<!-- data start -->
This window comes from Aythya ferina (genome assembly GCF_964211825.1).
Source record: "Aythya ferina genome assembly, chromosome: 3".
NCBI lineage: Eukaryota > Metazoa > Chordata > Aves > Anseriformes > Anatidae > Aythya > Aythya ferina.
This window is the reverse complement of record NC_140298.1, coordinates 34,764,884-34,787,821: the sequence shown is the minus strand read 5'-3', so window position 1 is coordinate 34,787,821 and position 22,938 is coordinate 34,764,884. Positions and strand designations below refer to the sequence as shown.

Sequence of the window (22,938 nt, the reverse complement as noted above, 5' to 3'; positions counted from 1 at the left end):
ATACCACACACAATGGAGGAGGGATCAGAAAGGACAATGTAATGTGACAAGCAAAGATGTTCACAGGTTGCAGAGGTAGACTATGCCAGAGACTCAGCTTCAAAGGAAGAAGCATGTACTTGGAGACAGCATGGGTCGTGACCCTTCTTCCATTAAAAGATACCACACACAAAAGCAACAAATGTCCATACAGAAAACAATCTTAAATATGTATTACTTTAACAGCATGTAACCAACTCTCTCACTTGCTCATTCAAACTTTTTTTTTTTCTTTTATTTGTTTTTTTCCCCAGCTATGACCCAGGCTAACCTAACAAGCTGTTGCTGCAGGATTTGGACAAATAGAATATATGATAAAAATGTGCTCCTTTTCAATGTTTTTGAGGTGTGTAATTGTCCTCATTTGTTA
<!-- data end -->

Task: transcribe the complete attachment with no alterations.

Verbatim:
This window comes from Aythya ferina (genome assembly GCF_964211825.1).
Source record: "Aythya ferina genome assembly, chromosome: 3".
NCBI lineage: Eukaryota > Metazoa > Chordata > Aves > Anseriformes > Anatidae > Aythya > Aythya ferina.
This window is the reverse complement of record NC_140298.1, coordinates 34,764,884-34,787,821: the sequence shown is the minus strand read 5'-3', so window position 1 is coordinate 34,787,821 and position 22,938 is coordinate 34,764,884. Positions and strand designations below refer to the sequence as shown.

Sequence of the window (22,938 nt, the reverse complement as noted above, 5' to 3'; positions counted from 1 at the left end):
ATACCACACACAATGGAGGAGGGATCAGAAAGGACAATGTAATGTGACAAGCAAAGATGTTCACAGGTTGCAGAGGTAGACTATGCCAGAGACTCAGCTTCAAAGGAAGAAGCATGTACTTGGAGACAGCATGGGTCGTGACCCTTCTTCCATTAAAAGATACCACACACAAAAGCAACAAATGTCCATACAGAAAACAATCTTAAATATGTATTACTTTAACAGCATGTAACCAACTCTCTCACTTGCTCATTCAAACTTTTTTTTTTTCTTTTATTTGTTTTTTTCCCCAGCTATGACCCAGGCTAACCTAACAAGCTGTTGCTGCAGGATTTGGACAAATAGAATATATGATAAAAATGTGCTCCTTTTCAATGTTTTTGAGGTGTGTAATTGTCCTCATTTGTTA